But he added, “There are certain things that are understood among gentlemen."
Asked about the Reagan camp’s understanding, a Carter administration official privy to the negotiations said, “I think it has been useful ... for them to say what they have been saying about Iran not holding out for a better deal from Reagan.”Indecency suspect is hunted
Police are searching for a man who is supected of being indecent with a 9-year-old boy he picked up in this area early last evening.
Between 5 and 6 .30 p.m. last night, the child was near the Church Hill Street overpass near Loop 337 when the man, who is described as being cleanshaven, tall and thin with gray hair, picked up the boy. It is believed that the man is wearing a class ring with a blue stone, according to police reports.
“The man forced the boy into the car, which is described as being a large two-door silver car with a maroon hood,” Police Chief Burney Boeck said.
“The license plates are believed to be out of state with a dark blue background and white letters. The inside of the vehicle is maroon with either bench type or bucket seats and power windows and locks. The car has square tailights,” he added.
When the boy got in the car, the man, whose age is unknown, displayed a badge resembling a police badge and drove the boy towards Austin, Boeck said. “He brought the boy back into town and made him get out of the car, near where he first picked the boy up, Boeck said.
Anyone having information about the man is asked to contact the Police Department.
Bank plans to appeal
Canyon I Mike Bank will appeal a summary judgment handed down Monday by 207th District Judge Robert Pfeuffer ruling in favor of New Braunfels Utilities' civil suit against the bank.
Utilities filed suit against former manager Richard Sledge and the bank last July in an attempt to recover $23,000 in funds allegedly deposited thsre by Sledge in 1976 for personal use.
Pfeuffer ordered Sledge and the bank to “jointly and severally" pay back the $23,000 plus 9 percent interest compounded annually since July 1976.
Sledge made no attempt to fight the suit, and promised to make full restitution of the money to Utilities when he was sentenced Nov. 26 after pleading guilty to a criminal theft charge.
"I think he’s given up," Kdwin Nolan, attorney for the bank, said today. “We’re going to have to go to an appellate court.”
The bank was named iii the suit because it permitted Sledge to with
draw money for personal use from an account he opened with Utilities funds, Tom Burrus, attorney for Utilities, said
“I can’t speak for the judge. He has not given any reasons for his ruling. I
can only assume it was because the bank permitted Sledge to use these funds for his personal use when the deposit was clearly a trust deposit,” Burrus said.
Nolan, however, said there was no reason why the bank shouldn't have handled the deposit.
“Depositions indicated Sledge told the Utilities trustees the money belonged to him. They believed him. Now four years later they come to the bank and say, wait a minute, we want our money back,’” Nolan said Nolan said he would appeal to the Court of Civil Appeals and the Supreme Court, and expects to win.
“I feel the judge’s ruling is wrong. If that motion is upheld (Utilities’ motion for a summary judgment) it will remake banking law We’re basing our case on a two-year-old case that has been the current banking law in force," Nolan said.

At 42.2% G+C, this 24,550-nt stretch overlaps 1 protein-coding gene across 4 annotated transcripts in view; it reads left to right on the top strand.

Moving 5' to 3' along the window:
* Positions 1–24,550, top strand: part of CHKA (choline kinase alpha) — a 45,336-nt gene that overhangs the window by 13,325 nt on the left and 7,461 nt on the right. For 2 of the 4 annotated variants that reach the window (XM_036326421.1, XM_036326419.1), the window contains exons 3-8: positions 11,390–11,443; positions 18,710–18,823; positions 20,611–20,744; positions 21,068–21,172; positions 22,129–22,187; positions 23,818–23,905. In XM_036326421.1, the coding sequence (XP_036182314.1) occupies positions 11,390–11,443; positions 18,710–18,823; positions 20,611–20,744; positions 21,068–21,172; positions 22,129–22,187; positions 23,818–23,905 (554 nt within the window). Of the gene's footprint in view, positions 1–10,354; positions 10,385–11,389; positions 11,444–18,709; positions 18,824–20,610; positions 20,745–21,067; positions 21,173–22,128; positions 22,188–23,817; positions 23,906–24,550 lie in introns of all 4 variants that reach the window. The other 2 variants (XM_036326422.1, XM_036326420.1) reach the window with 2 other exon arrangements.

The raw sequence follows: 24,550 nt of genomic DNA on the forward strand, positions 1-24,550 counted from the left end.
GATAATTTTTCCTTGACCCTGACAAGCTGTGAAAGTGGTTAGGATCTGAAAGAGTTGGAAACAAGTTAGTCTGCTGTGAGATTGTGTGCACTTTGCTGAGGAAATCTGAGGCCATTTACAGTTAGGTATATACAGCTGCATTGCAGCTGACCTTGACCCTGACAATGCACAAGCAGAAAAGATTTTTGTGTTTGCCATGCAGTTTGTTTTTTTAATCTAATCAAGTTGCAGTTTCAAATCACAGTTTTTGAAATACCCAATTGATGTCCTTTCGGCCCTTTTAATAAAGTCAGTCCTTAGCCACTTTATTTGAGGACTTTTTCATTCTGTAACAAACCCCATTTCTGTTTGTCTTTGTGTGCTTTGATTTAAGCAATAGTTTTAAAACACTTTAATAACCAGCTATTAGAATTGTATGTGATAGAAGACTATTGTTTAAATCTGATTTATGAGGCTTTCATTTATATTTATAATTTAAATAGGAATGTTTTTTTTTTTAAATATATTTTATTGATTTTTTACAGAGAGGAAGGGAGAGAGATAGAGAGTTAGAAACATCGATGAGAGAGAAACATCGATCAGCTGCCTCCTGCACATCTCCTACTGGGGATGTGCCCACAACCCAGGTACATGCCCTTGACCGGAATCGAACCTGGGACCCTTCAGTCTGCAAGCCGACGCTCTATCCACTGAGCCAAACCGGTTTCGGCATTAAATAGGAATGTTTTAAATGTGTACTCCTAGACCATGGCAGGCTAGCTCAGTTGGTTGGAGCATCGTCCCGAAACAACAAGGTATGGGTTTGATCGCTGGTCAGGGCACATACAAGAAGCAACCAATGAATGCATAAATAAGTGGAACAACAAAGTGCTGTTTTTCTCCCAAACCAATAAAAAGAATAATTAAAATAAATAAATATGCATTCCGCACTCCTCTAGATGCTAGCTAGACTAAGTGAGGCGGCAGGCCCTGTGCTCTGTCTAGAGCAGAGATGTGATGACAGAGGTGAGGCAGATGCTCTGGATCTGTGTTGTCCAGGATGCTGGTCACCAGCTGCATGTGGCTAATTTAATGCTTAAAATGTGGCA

Nolan and Burrus both said there were no disputed questions of fact.
“It’s a question of law. Is New Braunfels Utilities entitled to recover from Canyon Lake Bank? We feel they should not, since it was a bona fide negotiation of the check he brought in,” Nolan said.
Burrus said Pfeuffer would not sign the judgment until Jan. 7.
Sledge deposited a $23,000 check at Canyon I .ake Bank in July 1976 He bought a certificate of deposit at CLB and used the interest and part of the principal to pay off personal debts.
Sledge appeals his conviction
Richard Sledge will appeal his theft conviction, his lawyer told 22nd District Judge Terry Jacks yesterday.
The former manager of New Braunfels Utilities, who pleaded guilty Get. 23 to a seconnd degree felony theft charge of $23,000 in Utilities funds, dismissed his attorney, Fred Clark, and was represented by Wallace Henderson of San Antonio.
Sledge was released on a $5,000 bond, District Attorney Bill Schroeder said today.
The Texas Court of Criminal Appeals will have to decide if there are grounds for the appeal, Schroeder said.
Neither Sledge nor Henderson, of the San Antonio law firm of Hope, Henderson, Hohmann and Georges, was immediately available for comment.
“It will have to be a straight appeal, and not a motion for a new trial, since
he pleaded guilty and it was not a jury trial. It’s kind of weird,” Schroeder
Jacks sentenced Sledge to five years in the Texas Department of Corrections and a fine of $2,000 at a judgment session Nov. 26, but formal sentencing was delayed until yesterday.
At the Nov. 26 session Sledge told tht press he did not plan to appeal and promised to make full restitution of th< money to Utilities.
Since Jacks is retiring today, any new ruling on the case will have to come from his replacement, Hays County Court-at-Law Judge Charles R Ramsey, who will take over 22nd District Court.
Asked if he was surprised by Sledge’s decision to fight his conviction, Schroeder relied, “In a way, yes. From what he had said I thought he was resigned to it and repentant.”
Staff photos tty John Sinter
after special election
Comal County Bar Association members consider temporary replacements for County Court at-Law Judge D.H Buchanan